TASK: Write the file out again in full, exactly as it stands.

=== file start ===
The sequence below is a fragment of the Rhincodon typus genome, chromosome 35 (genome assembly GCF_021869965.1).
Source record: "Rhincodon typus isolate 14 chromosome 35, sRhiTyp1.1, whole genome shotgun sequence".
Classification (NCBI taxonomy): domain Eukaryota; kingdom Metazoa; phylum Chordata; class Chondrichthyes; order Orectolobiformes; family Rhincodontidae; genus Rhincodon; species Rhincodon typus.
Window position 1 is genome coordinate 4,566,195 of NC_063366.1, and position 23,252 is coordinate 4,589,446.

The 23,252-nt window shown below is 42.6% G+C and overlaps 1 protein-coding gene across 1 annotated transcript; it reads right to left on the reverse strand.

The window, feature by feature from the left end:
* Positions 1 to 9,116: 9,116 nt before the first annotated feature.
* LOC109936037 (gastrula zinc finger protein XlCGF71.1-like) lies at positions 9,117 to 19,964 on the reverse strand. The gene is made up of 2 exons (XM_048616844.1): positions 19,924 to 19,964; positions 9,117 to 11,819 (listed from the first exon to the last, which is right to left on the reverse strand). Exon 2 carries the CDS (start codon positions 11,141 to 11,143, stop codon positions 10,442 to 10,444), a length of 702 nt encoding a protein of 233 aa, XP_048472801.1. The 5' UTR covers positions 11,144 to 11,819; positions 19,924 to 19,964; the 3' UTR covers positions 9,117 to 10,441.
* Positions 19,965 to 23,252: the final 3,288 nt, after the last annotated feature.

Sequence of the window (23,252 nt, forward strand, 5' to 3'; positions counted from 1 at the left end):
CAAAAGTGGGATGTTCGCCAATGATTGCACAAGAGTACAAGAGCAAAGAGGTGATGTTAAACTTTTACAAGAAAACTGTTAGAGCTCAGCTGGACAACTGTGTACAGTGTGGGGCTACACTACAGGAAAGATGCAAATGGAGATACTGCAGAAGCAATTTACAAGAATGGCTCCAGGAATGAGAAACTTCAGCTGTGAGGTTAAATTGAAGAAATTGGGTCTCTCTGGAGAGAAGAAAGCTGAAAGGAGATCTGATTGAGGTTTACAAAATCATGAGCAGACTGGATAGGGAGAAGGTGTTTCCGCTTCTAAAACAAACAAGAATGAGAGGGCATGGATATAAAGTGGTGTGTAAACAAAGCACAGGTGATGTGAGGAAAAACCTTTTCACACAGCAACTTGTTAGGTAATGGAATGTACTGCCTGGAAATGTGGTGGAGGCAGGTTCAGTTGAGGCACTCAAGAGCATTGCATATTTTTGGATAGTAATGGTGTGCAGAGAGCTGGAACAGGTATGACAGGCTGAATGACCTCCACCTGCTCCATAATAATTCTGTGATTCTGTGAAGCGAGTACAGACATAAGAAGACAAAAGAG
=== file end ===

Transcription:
The sequence below is a fragment of the Rhincodon typus genome, chromosome 35 (genome assembly GCF_021869965.1).
Source record: "Rhincodon typus isolate 14 chromosome 35, sRhiTyp1.1, whole genome shotgun sequence".
Classification (NCBI taxonomy): domain Eukaryota; kingdom Metazoa; phylum Chordata; class Chondrichthyes; order Orectolobiformes; family Rhincodontidae; genus Rhincodon; species Rhincodon typus.
Window position 1 is genome coordinate 4,566,195 of NC_063366.1, and position 23,252 is coordinate 4,589,446.

The 23,252-nt window shown below is 42.6% G+C and overlaps 1 protein-coding gene across 1 annotated transcript; it reads right to left on the reverse strand.

The window, feature by feature from the left end:
* Positions 1 to 9,116: 9,116 nt before the first annotated feature.
* LOC109936037 (gastrula zinc finger protein XlCGF71.1-like) lies at positions 9,117 to 19,964 on the reverse strand. The gene is made up of 2 exons (XM_048616844.1): positions 19,924 to 19,964; positions 9,117 to 11,819 (listed from the first exon to the last, which is right to left on the reverse strand). Exon 2 carries the CDS (start codon positions 11,141 to 11,143, stop codon positions 10,442 to 10,444), a length of 702 nt encoding a protein of 233 aa, XP_048472801.1. The 5' UTR covers positions 11,144 to 11,819; positions 19,924 to 19,964; the 3' UTR covers positions 9,117 to 10,441.
* Positions 19,965 to 23,252: the final 3,288 nt, after the last annotated feature.

Sequence of the window (23,252 nt, forward strand, 5' to 3'; positions counted from 1 at the left end):
CAAAAGTGGGATGTTCGCCAATGATTGCACAAGAGTACAAGAGCAAAGAGGTGATGTTAAACTTTTACAAGAAAACTGTTAGAGCTCAGCTGGACAACTGTGTACAGTGTGGGGCTACACTACAGGAAAGATGCAAATGGAGATACTGCAGAAGCAATTTACAAGAATGGCTCCAGGAATGAGAAACTTCAGCTGTGAGGTTAAATTGAAGAAATTGGGTCTCTCTGGAGAGAAGAAAGCTGAAAGGAGATCTGATTGAGGTTTACAAAATCATGAGCAGACTGGATAGGGAGAAGGTGTTTCCGCTTCTAAAACAAACAAGAATGAGAGGGCATGGATATAAAGTGGTGTGTAAACAAAGCACAGGTGATGTGAGGAAAAACCTTTTCACACAGCAACTTGTTAGGTAATGGAATGTACTGCCTGGAAATGTGGTGGAGGCAGGTTCAGTTGAGGCACTCAAGAGCATTGCATATTTTTGGATAGTAATGGTGTGCAGAGAGCTGGAACAGGTATGACAGGCTGAATGACCTCCACCTGCTCCATAATAATTCTGTGATTCTGTGAAGCGAGTACAGACATAAGAAGACAAAAGAG